Your headshot might be the first thing a casting director sees about you. How can one picture capture all that you have to offer as an actor? How can you communicate your brand, your age range, your probable professions, your professionalism, your individuality, and even your inner emotional life in one picture?
First and foremost, let's create pictures that look like the real you, the one that casting directors will meet at the audition room. Also let's make sure that your type or brand is clearly reflected in your pictures. My goal is to capture your personality and to help you create a look that will get you noticed.
Feel comfortable in your outfit
I believe any color can work if you feel confident wearing it. If you love what you have on, you will feel confident and it will show. However, remember that all the attention must go to your face and expressions, not to your wardrobe and jewelry. (Things to avoid are listed at the end of this blog)
Commercial & Character shots: make it fun and specific without a costume
Bring something fun! So long the wardrobe is not super busy and you stay away from logos, distracting patterns and shiny fabrics, contrasting colors and accessories can give your head shots a much needed personality. I love fun character shots; without wearing costumes you can create a unique look that works for you.
The Business Look
For those professional looks is best to have a suit jacket and a colored shirt/blouse underneath. If you don't own a business suit, visit your local thrift store. You will help a non-profit organization, and you will be getting a must-have professional look for your next headshot session and those upcoming auditions.
Blue -from navy to turquoise - is a versatile color. Blues are are complementary to blue and brown eyes and brunette hair. Teal, which is a blue-green color, is a great complement to red hair.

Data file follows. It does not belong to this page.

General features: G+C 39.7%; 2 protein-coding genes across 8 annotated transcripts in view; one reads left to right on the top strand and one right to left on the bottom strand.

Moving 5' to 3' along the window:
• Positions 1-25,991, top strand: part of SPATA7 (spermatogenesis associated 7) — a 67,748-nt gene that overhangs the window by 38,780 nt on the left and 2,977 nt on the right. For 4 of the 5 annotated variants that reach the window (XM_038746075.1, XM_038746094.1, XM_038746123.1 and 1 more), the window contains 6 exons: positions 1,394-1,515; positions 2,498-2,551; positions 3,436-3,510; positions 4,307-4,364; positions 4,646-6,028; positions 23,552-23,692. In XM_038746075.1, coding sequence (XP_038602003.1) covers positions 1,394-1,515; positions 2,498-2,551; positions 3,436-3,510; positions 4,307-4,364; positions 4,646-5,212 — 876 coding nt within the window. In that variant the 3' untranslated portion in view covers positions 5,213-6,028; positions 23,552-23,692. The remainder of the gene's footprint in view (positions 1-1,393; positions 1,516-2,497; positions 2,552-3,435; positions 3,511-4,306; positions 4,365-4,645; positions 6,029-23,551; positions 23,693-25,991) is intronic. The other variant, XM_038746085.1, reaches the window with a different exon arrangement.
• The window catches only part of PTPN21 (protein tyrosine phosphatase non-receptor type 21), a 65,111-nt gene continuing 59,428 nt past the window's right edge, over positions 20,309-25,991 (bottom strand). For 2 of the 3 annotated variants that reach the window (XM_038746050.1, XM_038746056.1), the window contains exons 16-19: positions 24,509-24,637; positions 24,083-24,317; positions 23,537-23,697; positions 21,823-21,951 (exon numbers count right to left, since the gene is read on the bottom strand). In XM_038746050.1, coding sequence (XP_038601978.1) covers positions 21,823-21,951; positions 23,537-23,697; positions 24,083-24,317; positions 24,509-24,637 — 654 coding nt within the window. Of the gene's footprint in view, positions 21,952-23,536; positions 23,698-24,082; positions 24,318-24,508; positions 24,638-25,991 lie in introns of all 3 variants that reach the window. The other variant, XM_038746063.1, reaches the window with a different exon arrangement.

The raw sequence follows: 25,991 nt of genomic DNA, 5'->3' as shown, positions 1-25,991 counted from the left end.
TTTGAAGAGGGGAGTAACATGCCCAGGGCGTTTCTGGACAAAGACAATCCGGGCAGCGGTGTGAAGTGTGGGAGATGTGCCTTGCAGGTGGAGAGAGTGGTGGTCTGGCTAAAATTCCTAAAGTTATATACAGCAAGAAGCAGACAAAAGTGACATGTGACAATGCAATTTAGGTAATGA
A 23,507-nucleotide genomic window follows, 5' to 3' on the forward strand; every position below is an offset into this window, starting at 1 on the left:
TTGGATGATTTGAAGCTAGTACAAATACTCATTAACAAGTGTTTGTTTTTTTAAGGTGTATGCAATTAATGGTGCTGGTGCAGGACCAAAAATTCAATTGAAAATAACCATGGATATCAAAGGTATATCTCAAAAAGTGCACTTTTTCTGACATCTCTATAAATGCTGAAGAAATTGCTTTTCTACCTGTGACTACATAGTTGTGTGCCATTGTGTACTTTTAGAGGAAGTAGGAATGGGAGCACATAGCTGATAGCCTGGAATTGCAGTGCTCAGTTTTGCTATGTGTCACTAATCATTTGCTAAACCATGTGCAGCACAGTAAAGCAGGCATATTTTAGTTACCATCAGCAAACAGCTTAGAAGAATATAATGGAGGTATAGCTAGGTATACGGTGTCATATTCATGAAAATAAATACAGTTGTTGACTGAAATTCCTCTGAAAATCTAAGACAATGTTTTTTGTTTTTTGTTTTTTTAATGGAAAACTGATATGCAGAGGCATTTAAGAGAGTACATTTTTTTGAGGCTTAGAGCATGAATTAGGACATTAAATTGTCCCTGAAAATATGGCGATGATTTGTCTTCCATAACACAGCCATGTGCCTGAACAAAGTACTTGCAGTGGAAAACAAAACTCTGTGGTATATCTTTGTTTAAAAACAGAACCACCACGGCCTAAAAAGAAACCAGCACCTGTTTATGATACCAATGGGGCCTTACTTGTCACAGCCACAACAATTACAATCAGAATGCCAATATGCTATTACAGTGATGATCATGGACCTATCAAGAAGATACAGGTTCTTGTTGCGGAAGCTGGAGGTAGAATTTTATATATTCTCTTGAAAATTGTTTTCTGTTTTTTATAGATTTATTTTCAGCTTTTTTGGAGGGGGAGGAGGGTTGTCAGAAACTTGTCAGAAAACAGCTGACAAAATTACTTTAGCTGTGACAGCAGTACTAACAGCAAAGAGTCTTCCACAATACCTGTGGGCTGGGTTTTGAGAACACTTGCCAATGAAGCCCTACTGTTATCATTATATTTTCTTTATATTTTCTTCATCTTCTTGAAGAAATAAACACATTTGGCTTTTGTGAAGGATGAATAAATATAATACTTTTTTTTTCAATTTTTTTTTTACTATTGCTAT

For those with gray hair try rich blues, greens, and purples.
Blue is also a good option for blondes, although purple compliments their hair color best. Green eyes are complimented best with all shades of green.
"I only wear black" (Guilty of that myself!)
Black is a strong color and it's best when you need a direct look. I recommend having at least one headshot in a plain black top and it works especially well if you want to get across a strong, dark, or confident casting type.
When in doubt, pick a color from the Jewel color palette
Things to avoid in general, but especially for Theatrical Headshots:
Busy patterns (floral, asymmetrical lines, etc), silky or metallic (shiny) fabrics, avoid velvet, ruffles and busy necklines, deep necklines, off shoulder blouses, bulky clothes (heavy sweaters and ill fitting tops), and my least favorite...wrinkly clothes!
The best thing you can do to avoid regrets at the photoshoot is to try on your clothes days before your photoshoot to make sure you like the way you look, and that your wardrobe fits well and is wrinkle-free.